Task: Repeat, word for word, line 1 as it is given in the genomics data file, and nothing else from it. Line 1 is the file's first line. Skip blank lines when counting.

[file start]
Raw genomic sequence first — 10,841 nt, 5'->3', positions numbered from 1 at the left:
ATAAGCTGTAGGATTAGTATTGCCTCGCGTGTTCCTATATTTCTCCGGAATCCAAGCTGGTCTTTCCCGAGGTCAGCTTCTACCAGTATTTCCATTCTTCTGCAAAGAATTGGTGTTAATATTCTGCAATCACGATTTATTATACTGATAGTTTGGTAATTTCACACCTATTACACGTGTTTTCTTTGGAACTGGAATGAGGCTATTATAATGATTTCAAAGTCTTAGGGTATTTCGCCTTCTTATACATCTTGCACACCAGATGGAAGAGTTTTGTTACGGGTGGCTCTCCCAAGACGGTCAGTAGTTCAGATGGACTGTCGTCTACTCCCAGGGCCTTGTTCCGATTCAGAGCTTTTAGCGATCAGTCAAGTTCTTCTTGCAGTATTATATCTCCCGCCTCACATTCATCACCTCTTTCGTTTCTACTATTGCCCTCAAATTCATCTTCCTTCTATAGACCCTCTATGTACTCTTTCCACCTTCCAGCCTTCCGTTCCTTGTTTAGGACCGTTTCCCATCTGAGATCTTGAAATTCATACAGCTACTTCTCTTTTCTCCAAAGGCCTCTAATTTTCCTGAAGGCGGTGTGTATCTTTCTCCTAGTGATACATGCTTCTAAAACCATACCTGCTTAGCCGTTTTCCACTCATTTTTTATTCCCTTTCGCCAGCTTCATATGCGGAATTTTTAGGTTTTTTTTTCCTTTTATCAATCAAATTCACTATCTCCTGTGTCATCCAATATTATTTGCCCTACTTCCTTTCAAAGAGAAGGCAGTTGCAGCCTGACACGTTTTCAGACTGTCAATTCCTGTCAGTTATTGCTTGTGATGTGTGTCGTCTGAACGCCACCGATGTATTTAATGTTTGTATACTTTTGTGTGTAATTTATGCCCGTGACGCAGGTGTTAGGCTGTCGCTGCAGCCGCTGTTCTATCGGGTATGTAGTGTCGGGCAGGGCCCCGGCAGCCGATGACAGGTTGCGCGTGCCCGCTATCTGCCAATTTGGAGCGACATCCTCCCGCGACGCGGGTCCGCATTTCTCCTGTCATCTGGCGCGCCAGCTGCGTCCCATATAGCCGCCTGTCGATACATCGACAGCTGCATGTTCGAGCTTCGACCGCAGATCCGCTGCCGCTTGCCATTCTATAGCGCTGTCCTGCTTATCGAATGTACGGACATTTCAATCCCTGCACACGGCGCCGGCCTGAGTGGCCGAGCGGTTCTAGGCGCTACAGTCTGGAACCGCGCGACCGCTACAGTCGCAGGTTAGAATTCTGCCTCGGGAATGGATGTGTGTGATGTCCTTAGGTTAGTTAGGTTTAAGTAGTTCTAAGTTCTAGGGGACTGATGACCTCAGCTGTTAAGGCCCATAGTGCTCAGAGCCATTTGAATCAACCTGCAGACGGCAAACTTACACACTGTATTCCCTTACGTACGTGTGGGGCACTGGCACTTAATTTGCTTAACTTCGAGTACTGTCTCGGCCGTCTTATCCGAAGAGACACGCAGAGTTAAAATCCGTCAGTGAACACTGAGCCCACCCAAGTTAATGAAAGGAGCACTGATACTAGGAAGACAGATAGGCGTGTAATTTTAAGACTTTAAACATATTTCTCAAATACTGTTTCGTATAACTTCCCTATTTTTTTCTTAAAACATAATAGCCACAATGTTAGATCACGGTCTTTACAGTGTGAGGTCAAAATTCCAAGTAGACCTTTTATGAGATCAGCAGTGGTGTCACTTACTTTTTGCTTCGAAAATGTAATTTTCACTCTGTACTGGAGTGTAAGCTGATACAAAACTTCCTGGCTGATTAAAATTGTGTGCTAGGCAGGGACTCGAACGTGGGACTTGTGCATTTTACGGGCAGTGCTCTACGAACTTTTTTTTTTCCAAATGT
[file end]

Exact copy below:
Raw genomic sequence first — 10,841 nt, 5'->3', positions numbered from 1 at the left: